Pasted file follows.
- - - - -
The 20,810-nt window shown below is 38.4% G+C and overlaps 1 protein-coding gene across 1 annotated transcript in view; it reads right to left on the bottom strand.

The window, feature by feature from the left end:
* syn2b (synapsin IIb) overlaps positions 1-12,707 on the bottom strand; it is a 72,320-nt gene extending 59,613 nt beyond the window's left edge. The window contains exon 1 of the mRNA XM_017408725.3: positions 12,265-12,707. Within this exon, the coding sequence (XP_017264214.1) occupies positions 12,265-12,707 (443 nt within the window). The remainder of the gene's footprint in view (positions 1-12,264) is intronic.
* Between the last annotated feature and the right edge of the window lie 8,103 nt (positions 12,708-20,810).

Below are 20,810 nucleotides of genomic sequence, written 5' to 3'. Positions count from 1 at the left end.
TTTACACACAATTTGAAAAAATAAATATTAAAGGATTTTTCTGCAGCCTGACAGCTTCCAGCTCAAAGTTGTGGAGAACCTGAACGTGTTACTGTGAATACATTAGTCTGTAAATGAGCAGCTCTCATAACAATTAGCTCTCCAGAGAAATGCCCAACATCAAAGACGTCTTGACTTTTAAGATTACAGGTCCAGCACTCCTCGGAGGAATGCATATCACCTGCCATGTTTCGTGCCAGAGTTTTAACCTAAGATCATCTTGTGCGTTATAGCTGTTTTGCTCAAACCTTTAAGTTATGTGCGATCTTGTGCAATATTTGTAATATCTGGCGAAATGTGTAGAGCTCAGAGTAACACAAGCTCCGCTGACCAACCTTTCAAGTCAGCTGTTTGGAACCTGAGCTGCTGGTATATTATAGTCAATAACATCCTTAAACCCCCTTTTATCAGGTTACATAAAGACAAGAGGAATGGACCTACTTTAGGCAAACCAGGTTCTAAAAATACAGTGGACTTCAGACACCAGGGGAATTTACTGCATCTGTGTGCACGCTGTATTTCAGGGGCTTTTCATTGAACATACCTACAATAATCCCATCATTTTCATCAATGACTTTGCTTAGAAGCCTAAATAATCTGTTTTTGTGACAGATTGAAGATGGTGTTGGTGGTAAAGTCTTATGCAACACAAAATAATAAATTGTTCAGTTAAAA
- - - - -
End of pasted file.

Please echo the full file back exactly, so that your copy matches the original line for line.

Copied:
The 20,810-nt window shown below is 38.4% G+C and overlaps 1 protein-coding gene across 1 annotated transcript in view; it reads right to left on the bottom strand.

The window, feature by feature from the left end:
* syn2b (synapsin IIb) overlaps positions 1-12,707 on the bottom strand; it is a 72,320-nt gene extending 59,613 nt beyond the window's left edge. The window contains exon 1 of the mRNA XM_017408725.3: positions 12,265-12,707. Within this exon, the coding sequence (XP_017264214.1) occupies positions 12,265-12,707 (443 nt within the window). The remainder of the gene's footprint in view (positions 1-12,264) is intronic.
* Between the last annotated feature and the right edge of the window lie 8,103 nt (positions 12,708-20,810).

Below are 20,810 nucleotides of genomic sequence, written 5' to 3'. Positions count from 1 at the left end.
TTTACACACAATTTGAAAAAATAAATATTAAAGGATTTTTCTGCAGCCTGACAGCTTCCAGCTCAAAGTTGTGGAGAACCTGAACGTGTTACTGTGAATACATTAGTCTGTAAATGAGCAGCTCTCATAACAATTAGCTCTCCAGAGAAATGCCCAACATCAAAGACGTCTTGACTTTTAAGATTACAGGTCCAGCACTCCTCGGAGGAATGCATATCACCTGCCATGTTTCGTGCCAGAGTTTTAACCTAAGATCATCTTGTGCGTTATAGCTGTTTTGCTCAAACCTTTAAGTTATGTGCGATCTTGTGCAATATTTGTAATATCTGGCGAAATGTGTAGAGCTCAGAGTAACACAAGCTCCGCTGACCAACCTTTCAAGTCAGCTGTTTGGAACCTGAGCTGCTGGTATATTATAGTCAATAACATCCTTAAACCCCCTTTTATCAGGTTACATAAAGACAAGAGGAATGGACCTACTTTAGGCAAACCAGGTTCTAAAAATACAGTGGACTTCAGACACCAGGGGAATTTACTGCATCTGTGTGCACGCTGTATTTCAGGGGCTTTTCATTGAACATACCTACAATAATCCCATCATTTTCATCAATGACTTTGCTTAGAAGCCTAAATAATCTGTTTTTGTGACAGATTGAAGATGGTGTTGGTGGTAAAGTCTTATGCAACACAAAATAATAAATTGTTCAGTTAAAA